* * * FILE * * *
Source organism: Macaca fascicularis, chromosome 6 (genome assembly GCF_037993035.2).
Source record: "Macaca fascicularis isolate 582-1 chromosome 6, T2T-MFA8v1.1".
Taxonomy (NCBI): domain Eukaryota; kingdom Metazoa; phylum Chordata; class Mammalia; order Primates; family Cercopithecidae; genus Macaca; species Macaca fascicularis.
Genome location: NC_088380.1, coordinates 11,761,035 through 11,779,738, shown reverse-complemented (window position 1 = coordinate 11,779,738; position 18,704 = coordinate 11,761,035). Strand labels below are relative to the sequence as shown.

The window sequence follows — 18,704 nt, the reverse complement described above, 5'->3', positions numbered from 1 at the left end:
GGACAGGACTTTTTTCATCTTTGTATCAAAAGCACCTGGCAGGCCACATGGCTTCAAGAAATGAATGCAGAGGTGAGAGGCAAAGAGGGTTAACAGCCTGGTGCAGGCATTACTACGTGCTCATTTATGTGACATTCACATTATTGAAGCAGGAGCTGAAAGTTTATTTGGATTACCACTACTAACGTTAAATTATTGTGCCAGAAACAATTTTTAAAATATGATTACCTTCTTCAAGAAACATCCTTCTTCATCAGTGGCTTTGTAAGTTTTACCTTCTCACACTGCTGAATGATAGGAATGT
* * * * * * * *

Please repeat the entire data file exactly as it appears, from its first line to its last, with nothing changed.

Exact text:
Source organism: Macaca fascicularis, chromosome 6 (genome assembly GCF_037993035.2).
Source record: "Macaca fascicularis isolate 582-1 chromosome 6, T2T-MFA8v1.1".
Taxonomy (NCBI): domain Eukaryota; kingdom Metazoa; phylum Chordata; class Mammalia; order Primates; family Cercopithecidae; genus Macaca; species Macaca fascicularis.
Genome location: NC_088380.1, coordinates 11,761,035 through 11,779,738, shown reverse-complemented (window position 1 = coordinate 11,779,738; position 18,704 = coordinate 11,761,035). Strand labels below are relative to the sequence as shown.

The window sequence follows — 18,704 nt, the reverse complement described above, 5'->3', positions numbered from 1 at the left end:
GGACAGGACTTTTTTCATCTTTGTATCAAAAGCACCTGGCAGGCCACATGGCTTCAAGAAATGAATGCAGAGGTGAGAGGCAAAGAGGGTTAACAGCCTGGTGCAGGCATTACTACGTGCTCATTTATGTGACATTCACATTATTGAAGCAGGAGCTGAAAGTTTATTTGGATTACCACTACTAACGTTAAATTATTGTGCCAGAAACAATTTTTAAAATATGATTACCTTCTTCAAGAAACATCCTTCTTCATCAGTGGCTTTGTAAGTTTTACCTTCTCACACTGCTGAATGATAGGAATGT